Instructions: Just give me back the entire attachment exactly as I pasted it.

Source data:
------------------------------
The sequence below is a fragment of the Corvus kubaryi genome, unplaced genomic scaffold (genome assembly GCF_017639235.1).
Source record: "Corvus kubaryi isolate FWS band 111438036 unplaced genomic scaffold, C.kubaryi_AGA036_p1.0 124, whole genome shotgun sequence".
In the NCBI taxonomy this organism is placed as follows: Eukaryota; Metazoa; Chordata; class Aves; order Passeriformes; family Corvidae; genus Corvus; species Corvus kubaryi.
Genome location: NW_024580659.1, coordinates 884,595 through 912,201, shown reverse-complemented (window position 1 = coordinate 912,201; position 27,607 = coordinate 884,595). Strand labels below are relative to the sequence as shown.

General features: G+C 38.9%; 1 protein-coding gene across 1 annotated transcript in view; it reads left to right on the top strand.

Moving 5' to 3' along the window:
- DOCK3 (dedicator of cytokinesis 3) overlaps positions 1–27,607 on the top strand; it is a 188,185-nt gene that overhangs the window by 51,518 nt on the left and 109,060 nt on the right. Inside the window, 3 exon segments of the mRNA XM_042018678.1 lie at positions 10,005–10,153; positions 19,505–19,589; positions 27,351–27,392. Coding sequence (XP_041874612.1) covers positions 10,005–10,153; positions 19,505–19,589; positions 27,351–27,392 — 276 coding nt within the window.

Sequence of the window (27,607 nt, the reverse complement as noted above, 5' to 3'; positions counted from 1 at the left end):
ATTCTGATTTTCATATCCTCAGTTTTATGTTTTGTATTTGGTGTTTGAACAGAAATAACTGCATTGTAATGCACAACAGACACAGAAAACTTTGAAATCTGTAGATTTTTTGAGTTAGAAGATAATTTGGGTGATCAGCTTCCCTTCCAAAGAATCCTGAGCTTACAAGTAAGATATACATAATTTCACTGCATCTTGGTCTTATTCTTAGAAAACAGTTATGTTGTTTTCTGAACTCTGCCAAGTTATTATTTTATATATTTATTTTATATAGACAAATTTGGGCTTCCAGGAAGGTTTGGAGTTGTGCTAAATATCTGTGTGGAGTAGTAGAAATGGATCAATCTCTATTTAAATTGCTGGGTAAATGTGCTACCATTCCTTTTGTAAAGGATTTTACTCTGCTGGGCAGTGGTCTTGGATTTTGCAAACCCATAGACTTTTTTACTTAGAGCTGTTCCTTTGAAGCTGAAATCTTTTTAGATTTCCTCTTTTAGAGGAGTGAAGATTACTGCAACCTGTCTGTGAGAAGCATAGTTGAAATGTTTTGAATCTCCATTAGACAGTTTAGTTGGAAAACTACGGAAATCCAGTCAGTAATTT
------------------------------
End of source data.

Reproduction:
The sequence below is a fragment of the Corvus kubaryi genome, unplaced genomic scaffold (genome assembly GCF_017639235.1).
Source record: "Corvus kubaryi isolate FWS band 111438036 unplaced genomic scaffold, C.kubaryi_AGA036_p1.0 124, whole genome shotgun sequence".
In the NCBI taxonomy this organism is placed as follows: Eukaryota; Metazoa; Chordata; class Aves; order Passeriformes; family Corvidae; genus Corvus; species Corvus kubaryi.
Genome location: NW_024580659.1, coordinates 884,595 through 912,201, shown reverse-complemented (window position 1 = coordinate 912,201; position 27,607 = coordinate 884,595). Strand labels below are relative to the sequence as shown.

General features: G+C 38.9%; 1 protein-coding gene across 1 annotated transcript in view; it reads left to right on the top strand.

Moving 5' to 3' along the window:
- DOCK3 (dedicator of cytokinesis 3) overlaps positions 1–27,607 on the top strand; it is a 188,185-nt gene that overhangs the window by 51,518 nt on the left and 109,060 nt on the right. Inside the window, 3 exon segments of the mRNA XM_042018678.1 lie at positions 10,005–10,153; positions 19,505–19,589; positions 27,351–27,392. Coding sequence (XP_041874612.1) covers positions 10,005–10,153; positions 19,505–19,589; positions 27,351–27,392 — 276 coding nt within the window.

Sequence of the window (27,607 nt, the reverse complement as noted above, 5' to 3'; positions counted from 1 at the left end):
ATTCTGATTTTCATATCCTCAGTTTTATGTTTTGTATTTGGTGTTTGAACAGAAATAACTGCATTGTAATGCACAACAGACACAGAAAACTTTGAAATCTGTAGATTTTTTGAGTTAGAAGATAATTTGGGTGATCAGCTTCCCTTCCAAAGAATCCTGAGCTTACAAGTAAGATATACATAATTTCACTGCATCTTGGTCTTATTCTTAGAAAACAGTTATGTTGTTTTCTGAACTCTGCCAAGTTATTATTTTATATATTTATTTTATATAGACAAATTTGGGCTTCCAGGAAGGTTTGGAGTTGTGCTAAATATCTGTGTGGAGTAGTAGAAATGGATCAATCTCTATTTAAATTGCTGGGTAAATGTGCTACCATTCCTTTTGTAAAGGATTTTACTCTGCTGGGCAGTGGTCTTGGATTTTGCAAACCCATAGACTTTTTTACTTAGAGCTGTTCCTTTGAAGCTGAAATCTTTTTAGATTTCCTCTTTTAGAGGAGTGAAGATTACTGCAACCTGTCTGTGAGAAGCATAGTTGAAATGTTTTGAATCTCCATTAGACAGTTTAGTTGGAAAACTACGGAAATCCAGTCAGTAATTT